John Feinstein is a Post contributor and author of “Next Man Up: A Year Behind the Lines in Today’s NFL.”
Here we go again.
A little more than a year ago, when Colin Kaepernick became a National Football League free agent after kneeling for the national anthem to protest white police brutality against African Americans, the 32 NFL teams insisted he didn’t get a job because he just wasn’t that good anymore.
Kaepernick started the last 11 games of the 2016 season in San Francisco but all of a sudden wasn’t good enough to serve as a backup. Teams signed quarterbacks from the Arena Football League, retired players, players who had never been starters — but not Kaepernick.
A year later, Eric Reid is the new Kaepernick. Reid, who was a starting safety for the 49ers the past five seasons, was the first player to join Kaepernick’s protest. Throughout last season, Reid continued to kneel. Of course, hundreds of NFL players kneeled during the season after President Trump profanely declared at a September rally that he wished NFL owners would respond to players kneeling by saying, “Get that son of a bitch off the field right now, out. He’s fired. He’s fired!”
Some players kneeled once, others more than that, and almost every team locked arms during the anthem to show their unity in the aftermath of Trump’s rant.
We are now two months into the offseason signing period for free agents. Most free agents who were starters last season had contracts before April. The exceptions were players near the end of their careers or those coming off major injuries.
Eric Reid is 26 and healthy. And unsigned.
Even before he became a free agent, Reid predicted this might happen. He has also said he is likely to stand for the anthem this season because “we understand you have to change with the times,” adding, “I’m not saying I’m going to stop being active, because I won’t. I’m just going to consider different ways to be active.”
It’s worth remembering that Kaepernick said last year he would stand for the anthem during the 2017 season because he felt he had accomplished his goal of raising awareness and opening a dialogue on the issue of police brutality.
No one signed him. It was, quite simply, punitive behavior brought down by a small group of rich, almost entirely white men on an African American who dared to step out of line.
But there’s a key difference between Kaepernick and Reid. There’s simply no way the owners can sell the myth that Reid’s not good enough to play. He would start for most teams. Last season, he played free safety, strong safety and even some linebacker for the 49ers.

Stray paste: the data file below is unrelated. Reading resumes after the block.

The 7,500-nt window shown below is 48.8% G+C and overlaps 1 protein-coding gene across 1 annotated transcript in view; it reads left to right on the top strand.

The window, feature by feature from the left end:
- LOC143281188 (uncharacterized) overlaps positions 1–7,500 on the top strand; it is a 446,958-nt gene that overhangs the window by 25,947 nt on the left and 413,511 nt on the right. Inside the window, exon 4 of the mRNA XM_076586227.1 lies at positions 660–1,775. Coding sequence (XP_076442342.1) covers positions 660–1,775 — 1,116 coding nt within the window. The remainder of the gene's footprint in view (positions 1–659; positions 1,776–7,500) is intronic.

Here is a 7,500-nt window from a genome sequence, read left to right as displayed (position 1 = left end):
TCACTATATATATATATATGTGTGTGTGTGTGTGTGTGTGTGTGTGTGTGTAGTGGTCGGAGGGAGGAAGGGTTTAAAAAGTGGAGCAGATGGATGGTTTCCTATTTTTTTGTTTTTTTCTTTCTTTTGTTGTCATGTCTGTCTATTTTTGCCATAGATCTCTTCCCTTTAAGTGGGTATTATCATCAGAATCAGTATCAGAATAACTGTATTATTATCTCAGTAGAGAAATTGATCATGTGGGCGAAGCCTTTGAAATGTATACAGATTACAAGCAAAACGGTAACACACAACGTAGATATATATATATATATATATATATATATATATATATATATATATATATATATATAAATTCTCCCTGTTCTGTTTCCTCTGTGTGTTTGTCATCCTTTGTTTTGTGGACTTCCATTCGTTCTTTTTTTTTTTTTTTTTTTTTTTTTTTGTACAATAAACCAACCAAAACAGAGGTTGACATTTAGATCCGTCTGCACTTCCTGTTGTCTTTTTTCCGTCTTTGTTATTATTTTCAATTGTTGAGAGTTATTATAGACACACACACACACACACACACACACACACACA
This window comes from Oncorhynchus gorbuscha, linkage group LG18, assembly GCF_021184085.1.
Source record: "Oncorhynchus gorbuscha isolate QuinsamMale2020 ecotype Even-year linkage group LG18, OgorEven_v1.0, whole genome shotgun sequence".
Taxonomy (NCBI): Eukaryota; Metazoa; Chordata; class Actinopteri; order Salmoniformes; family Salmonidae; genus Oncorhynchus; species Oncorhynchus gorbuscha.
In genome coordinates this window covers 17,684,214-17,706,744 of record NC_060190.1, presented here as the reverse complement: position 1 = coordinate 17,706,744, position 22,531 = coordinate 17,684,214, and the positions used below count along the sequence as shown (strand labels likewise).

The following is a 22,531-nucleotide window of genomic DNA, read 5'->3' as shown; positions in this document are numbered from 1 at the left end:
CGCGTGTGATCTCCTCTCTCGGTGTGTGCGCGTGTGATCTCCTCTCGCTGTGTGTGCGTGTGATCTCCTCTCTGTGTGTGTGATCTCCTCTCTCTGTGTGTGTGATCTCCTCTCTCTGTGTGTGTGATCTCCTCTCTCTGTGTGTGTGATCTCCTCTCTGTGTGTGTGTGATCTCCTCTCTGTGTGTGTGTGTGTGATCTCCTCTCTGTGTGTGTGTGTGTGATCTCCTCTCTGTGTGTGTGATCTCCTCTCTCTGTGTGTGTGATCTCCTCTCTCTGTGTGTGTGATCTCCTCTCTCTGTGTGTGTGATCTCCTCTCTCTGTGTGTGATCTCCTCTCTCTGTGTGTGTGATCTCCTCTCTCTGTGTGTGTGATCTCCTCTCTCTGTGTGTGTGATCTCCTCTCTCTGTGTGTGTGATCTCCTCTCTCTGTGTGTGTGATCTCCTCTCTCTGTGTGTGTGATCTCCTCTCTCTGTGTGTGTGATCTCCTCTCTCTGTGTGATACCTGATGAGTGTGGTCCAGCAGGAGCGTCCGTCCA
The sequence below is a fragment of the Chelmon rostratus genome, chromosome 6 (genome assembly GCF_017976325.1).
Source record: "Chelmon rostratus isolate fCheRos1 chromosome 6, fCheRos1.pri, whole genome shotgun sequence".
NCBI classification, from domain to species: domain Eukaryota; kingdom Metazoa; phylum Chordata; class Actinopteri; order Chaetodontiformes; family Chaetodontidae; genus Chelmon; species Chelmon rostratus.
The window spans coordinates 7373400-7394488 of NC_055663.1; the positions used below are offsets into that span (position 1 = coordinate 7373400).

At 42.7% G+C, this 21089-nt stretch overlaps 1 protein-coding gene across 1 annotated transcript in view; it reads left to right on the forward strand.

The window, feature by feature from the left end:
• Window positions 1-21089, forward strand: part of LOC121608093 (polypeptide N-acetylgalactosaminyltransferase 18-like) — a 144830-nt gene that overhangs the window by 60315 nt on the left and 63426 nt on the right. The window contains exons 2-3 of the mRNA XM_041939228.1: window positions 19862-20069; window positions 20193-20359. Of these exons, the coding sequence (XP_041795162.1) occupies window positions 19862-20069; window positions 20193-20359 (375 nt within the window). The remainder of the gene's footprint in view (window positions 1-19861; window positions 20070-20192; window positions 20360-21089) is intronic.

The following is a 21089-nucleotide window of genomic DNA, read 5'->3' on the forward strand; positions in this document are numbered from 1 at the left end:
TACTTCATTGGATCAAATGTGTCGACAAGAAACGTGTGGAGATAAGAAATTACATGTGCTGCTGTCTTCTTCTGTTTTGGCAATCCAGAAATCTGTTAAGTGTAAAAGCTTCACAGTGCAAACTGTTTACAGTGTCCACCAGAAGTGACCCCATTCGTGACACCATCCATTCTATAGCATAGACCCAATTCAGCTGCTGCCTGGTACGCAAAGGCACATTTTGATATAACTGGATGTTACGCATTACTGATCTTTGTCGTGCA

So far, one team — the Cincinnati Bengals — has brought Reid in for a job interview. It didn’t go well. Bengals owner Mike Brown reportedly asked Reid if he could guarantee he wouldn’t continue to protest, and, when Reid said he couldn’t do that, the interview quickly ended.
Reid has filed a grievance accusing the owners of colluding to keep him from finding a job. The NFL Players Association has also filed a grievance, specific to the Bengals because there is no NFL rule against not standing for the anthem, which, to the union’s mind, made Brown’s question a violation of the collective bargaining agreement. The Bengals have refused to comment on what happened in the interview.
Proving collusion is virtually impossible without a smoking gun. What’s clear, however, is that the owners don’t need to actually collude. No coordination was required for them to simply decide, as a group, that Reid will be punished just as Kaepernick was.
They don’t want the president yelling that they’re anti-American because they aren’t “firing the SOBs.” They’re also aware that most of their season ticket-holders are white, and many of them booed loudly when players took a knee last season.
The owners believe the best public-relations play is to go along with the notion that not standing for the anthem is anti-American. They’re not that concerned that punishing someone for exercising First Amendment rights is far more anti-American.
Really, the owners would like to see the issue go away. By late last season, only a handful of players were not standing for the anthem. The smartest thing the owners could do is sign Reid somewhere without any caveats about not protesting. Any team that signs him will get a player who will make the team better and who isn’t likely to kneel during the anthem. And if he does, so what? A few fans will boo. Then the game will start.
In all likelihood, Reid won’t be signed. The owners will anonymously claim to various co-opted media members that he’s not the player he used to be — just as they did with Kaepernick. And the controversy will continue. As it should.
Being rich doesn’t mean you’re smart, honest or fair. It just means you’re rich.
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